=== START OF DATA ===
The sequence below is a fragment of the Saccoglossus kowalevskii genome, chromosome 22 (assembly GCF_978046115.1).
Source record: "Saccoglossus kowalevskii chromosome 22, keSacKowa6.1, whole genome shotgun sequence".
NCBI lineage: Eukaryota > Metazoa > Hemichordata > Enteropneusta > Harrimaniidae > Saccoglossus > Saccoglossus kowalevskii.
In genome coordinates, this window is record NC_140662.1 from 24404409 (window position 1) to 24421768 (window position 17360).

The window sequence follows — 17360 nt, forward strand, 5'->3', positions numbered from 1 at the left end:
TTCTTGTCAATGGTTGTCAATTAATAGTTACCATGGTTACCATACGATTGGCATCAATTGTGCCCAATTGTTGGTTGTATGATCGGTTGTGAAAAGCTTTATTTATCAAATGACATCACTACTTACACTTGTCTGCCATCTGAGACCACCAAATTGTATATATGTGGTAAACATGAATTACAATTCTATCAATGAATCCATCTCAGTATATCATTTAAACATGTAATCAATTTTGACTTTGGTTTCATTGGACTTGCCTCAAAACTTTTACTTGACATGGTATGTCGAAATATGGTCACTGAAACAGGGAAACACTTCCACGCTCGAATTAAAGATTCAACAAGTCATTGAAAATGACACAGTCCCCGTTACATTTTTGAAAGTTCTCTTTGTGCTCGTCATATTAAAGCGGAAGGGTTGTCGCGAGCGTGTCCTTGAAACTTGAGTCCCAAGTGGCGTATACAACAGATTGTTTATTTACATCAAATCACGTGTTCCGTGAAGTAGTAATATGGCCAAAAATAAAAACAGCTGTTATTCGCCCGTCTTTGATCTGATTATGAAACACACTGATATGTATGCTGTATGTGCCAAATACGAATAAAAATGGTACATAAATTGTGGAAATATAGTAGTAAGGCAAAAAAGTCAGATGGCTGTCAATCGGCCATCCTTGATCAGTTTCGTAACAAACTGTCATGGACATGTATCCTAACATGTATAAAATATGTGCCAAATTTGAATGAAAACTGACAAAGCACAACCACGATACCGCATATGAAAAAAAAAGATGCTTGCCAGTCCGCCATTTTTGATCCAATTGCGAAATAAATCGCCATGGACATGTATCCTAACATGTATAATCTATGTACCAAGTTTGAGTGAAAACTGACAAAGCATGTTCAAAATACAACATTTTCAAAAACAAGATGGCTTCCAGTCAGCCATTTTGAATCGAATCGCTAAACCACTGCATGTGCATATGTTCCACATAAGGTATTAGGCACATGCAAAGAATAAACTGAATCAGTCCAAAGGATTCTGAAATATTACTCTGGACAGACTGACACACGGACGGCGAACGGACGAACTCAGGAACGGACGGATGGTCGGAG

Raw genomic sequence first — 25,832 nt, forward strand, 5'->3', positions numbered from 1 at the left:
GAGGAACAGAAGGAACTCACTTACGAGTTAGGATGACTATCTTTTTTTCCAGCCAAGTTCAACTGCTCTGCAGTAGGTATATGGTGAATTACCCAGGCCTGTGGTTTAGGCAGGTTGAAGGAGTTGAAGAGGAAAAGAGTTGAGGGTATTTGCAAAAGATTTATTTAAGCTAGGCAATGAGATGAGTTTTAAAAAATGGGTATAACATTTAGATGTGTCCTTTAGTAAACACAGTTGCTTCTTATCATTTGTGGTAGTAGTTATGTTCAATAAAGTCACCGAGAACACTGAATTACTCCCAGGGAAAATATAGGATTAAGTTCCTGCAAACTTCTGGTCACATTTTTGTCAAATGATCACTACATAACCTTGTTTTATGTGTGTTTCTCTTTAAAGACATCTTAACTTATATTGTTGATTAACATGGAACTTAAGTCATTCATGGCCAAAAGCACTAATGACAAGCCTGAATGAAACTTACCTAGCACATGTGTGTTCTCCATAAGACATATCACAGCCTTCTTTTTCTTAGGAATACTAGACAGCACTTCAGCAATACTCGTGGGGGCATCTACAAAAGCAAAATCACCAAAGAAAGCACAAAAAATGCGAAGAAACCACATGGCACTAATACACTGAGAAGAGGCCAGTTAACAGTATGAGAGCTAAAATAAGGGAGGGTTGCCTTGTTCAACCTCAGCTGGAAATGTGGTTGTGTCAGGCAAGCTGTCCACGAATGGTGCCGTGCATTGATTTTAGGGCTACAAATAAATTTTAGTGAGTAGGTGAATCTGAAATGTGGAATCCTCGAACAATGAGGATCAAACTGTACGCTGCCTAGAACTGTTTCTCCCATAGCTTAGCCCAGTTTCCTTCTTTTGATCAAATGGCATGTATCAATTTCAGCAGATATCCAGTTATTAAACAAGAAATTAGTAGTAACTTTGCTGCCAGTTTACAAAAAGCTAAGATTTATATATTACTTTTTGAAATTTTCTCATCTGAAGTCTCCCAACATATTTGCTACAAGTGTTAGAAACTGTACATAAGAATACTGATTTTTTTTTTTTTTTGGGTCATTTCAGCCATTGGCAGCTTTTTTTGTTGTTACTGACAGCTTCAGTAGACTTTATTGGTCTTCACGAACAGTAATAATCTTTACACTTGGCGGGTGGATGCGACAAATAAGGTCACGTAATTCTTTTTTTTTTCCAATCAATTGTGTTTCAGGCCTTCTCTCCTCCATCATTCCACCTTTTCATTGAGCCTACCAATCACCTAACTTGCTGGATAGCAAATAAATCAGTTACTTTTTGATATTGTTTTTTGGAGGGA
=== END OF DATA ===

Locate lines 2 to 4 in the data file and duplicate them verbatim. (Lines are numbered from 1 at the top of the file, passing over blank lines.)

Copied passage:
Source record: "Saccoglossus kowalevskii chromosome 22, keSacKowa6.1, whole genome shotgun sequence".
NCBI lineage: Eukaryota > Metazoa > Hemichordata > Enteropneusta > Harrimaniidae > Saccoglossus > Saccoglossus kowalevskii.
In genome coordinates, this window is record NC_140662.1 from 24404409 (window position 1) to 24421768 (window position 17360).